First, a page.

Its been quite a while since my last blog post the day after the Super Bowl. A lot has transpired in the past 3.5 months. After weeks of relentless / obnoxious customer development, my co-founder & I validated the pain point we’re addressing, productized our solution, and by the grace of god (and hard work and luck) the stars aligned for us to get accepted into class 5 of Launchpad LA. For those of you who aren’t familiar, Launchpad LA is a startup incubator program based in Santa Monica, CA that was originally started by Mark Suster. 39 of the 41 Launchpad companies have gone on to raise Series A money and beyond and the program was recently ranked #5 globally by Forbes magazine. Launchpad offers you $100K in funding, amazing office space in downtown Santa Monica, and a network of incredible mentors and investors.
Below is an outline of the factors that I believe helped us the most and I wish someone would have outlined in a blog post when we were researching incubators.
Recommendations: Getting a recommendation / referral to an incubator can definitely optimize your chances of getting accepted, provided that you check the box on all the other criteria they look for in teams they fund. For Launchpad, we had two strong recommendations from current Launchpad mentors who happened to be people we had worked with in the past or have built a strong relationship with over time. The quality of the reccs you get matters much more than the volume of reccs..Harj Taggar has a great perspective on this that he shares on Quora. If you’re interested in an incubator, or generally working with a seed investor, a spray and pray approach of asking for referrals from folks you’re not genuinely in touch with typically yields very low results. Regularly keeping in touch with, and finding ways to be helpful to people in your network is the path to least resistance to getting a strong introduction to seed investors. When you don’t expect anything in return..the return tends to be multiples more than the time you invested. :)
Team: There is an abundance of great content all over the web about how much the quality of your team matters to investors so I won’t reinvent the wheel here. My view is that seed investors, who are taking on a lot of risk by giving you your first capital infusion, tend to look for teams that have a track record of building things, or working together in some capacity, and complimentary skills. Having at least one co-founder with a strong technical background is a must as well. In the early stages, things change all the time and if your team doesn’t have the skills to react to data, learn, and adjust your approach by iterating quickly, that generally makes investors nervous.
Timely Market Opportunity: While the idea or solution you’re building tends to matter less in the early stages, the problem you’re trying to solve matters a great deal to investors. Seed investors like to back teams that are building a product in a space that they fundamentally believe is big enough to justify venture $$ and frankly a space that the investors you’re interested in working with believe in. Building a solution in a space that the VC community has expressed interest in tends to help your chances in raising seed capital. Putting yourself in a position to recognize a timely problem, and building a solution to address that problem, is what Paul Graham calls being the type of person who “notices startup ideas” because you “live in the future”. Examples of people like this that come to mind for me are Sahil Lavingia from Gumroad, Dennis Crowley from Foursquare, and Drew Houston from Dropbox. Building mobile apps for enterprise? I’m sure there a lot of investors right now that would be interested in hearing about your business. Building a daily deal widget? umm….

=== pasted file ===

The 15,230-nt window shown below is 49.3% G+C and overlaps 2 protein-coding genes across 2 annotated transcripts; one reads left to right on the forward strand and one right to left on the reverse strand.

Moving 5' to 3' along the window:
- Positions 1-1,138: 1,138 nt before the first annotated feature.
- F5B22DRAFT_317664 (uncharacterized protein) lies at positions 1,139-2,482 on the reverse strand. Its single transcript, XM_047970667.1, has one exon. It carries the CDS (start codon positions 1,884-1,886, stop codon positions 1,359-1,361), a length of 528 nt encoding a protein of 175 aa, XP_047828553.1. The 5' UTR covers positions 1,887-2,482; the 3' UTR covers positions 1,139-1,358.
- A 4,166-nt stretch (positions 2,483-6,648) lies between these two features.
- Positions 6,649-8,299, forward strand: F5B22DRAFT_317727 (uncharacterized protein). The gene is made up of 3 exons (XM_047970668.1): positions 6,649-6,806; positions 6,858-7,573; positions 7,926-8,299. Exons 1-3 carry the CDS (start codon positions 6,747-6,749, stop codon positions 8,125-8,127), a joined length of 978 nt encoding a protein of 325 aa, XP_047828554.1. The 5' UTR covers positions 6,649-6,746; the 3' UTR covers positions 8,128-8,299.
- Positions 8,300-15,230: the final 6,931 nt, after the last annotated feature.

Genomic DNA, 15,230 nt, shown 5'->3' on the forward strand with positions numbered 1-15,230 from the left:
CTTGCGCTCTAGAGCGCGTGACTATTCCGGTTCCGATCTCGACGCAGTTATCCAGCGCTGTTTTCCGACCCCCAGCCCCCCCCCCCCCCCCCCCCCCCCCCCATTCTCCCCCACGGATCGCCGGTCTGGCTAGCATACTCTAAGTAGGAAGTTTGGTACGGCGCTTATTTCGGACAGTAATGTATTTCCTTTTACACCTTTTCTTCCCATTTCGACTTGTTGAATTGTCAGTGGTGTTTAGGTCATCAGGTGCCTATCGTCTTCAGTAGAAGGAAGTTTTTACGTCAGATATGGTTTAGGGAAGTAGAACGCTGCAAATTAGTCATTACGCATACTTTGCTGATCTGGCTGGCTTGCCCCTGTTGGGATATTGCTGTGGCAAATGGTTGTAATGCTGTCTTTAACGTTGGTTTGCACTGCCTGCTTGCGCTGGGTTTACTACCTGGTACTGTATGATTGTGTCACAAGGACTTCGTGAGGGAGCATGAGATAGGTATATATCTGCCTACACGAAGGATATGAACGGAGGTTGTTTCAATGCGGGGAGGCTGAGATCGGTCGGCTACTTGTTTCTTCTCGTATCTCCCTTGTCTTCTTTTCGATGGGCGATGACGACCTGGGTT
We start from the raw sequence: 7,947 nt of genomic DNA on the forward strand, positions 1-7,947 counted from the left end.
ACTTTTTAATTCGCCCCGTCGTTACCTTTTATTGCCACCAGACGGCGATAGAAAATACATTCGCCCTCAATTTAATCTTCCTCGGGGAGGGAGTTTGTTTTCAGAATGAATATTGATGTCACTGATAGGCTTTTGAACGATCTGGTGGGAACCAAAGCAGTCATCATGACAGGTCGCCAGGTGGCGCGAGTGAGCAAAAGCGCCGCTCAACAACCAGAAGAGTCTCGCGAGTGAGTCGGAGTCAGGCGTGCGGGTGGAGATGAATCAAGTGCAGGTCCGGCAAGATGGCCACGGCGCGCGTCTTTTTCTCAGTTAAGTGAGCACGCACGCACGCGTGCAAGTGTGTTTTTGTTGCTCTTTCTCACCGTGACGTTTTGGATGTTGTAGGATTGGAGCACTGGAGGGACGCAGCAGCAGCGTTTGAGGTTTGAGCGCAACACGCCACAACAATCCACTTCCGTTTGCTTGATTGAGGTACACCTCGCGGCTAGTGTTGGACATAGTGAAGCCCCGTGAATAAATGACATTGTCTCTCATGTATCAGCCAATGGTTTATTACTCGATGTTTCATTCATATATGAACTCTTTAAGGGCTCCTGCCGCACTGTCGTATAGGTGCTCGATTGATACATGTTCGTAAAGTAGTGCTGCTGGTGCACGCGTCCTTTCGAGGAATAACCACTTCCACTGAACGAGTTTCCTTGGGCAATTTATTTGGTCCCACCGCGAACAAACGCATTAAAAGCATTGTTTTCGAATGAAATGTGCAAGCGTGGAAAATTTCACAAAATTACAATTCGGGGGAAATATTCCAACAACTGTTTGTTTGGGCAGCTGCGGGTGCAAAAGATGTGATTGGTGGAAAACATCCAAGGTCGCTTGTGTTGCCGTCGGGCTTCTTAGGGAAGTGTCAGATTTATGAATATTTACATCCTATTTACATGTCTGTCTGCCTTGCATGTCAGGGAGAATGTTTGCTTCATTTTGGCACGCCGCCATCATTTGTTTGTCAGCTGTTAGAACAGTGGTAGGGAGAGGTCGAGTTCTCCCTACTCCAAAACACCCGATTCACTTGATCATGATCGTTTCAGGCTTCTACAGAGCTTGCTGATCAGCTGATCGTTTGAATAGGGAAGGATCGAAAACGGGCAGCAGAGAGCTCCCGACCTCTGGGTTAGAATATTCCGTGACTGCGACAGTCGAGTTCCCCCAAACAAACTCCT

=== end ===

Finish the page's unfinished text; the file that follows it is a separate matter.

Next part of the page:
Size of the Opportunity: Having a thoughtful/defensible number with respect to either the size of the opportunity in $$ or number of companies you can sell to is imperative. In my experience, a lot of times people burn the midnight oil building products for which the addressable market is what a lot of investors will call a “small idea”. If you can’t convince investors that you’re attacking a billion dollar opportunity the road ahead may be bumpy. The opposite end of the spectrum, which is also a kiss of death, is throwing out a number recklessly that inflates the size of the opportunity your product can realistically address. “I’m building an app for frequent fliers to trade seats and the airline industry is a $40 billion / year industry”…well you’re not making airplanes. Strategy consultants do this for a living and we did a ton of it at Disney (although I had a banking background). I would find a strategy consultant willing to spend 30 minutes with you walking through a market sizing exercise….Mckinsey, Bain, and the rest of the usual suspects have some great videos/articles online about market sizing estimations as well.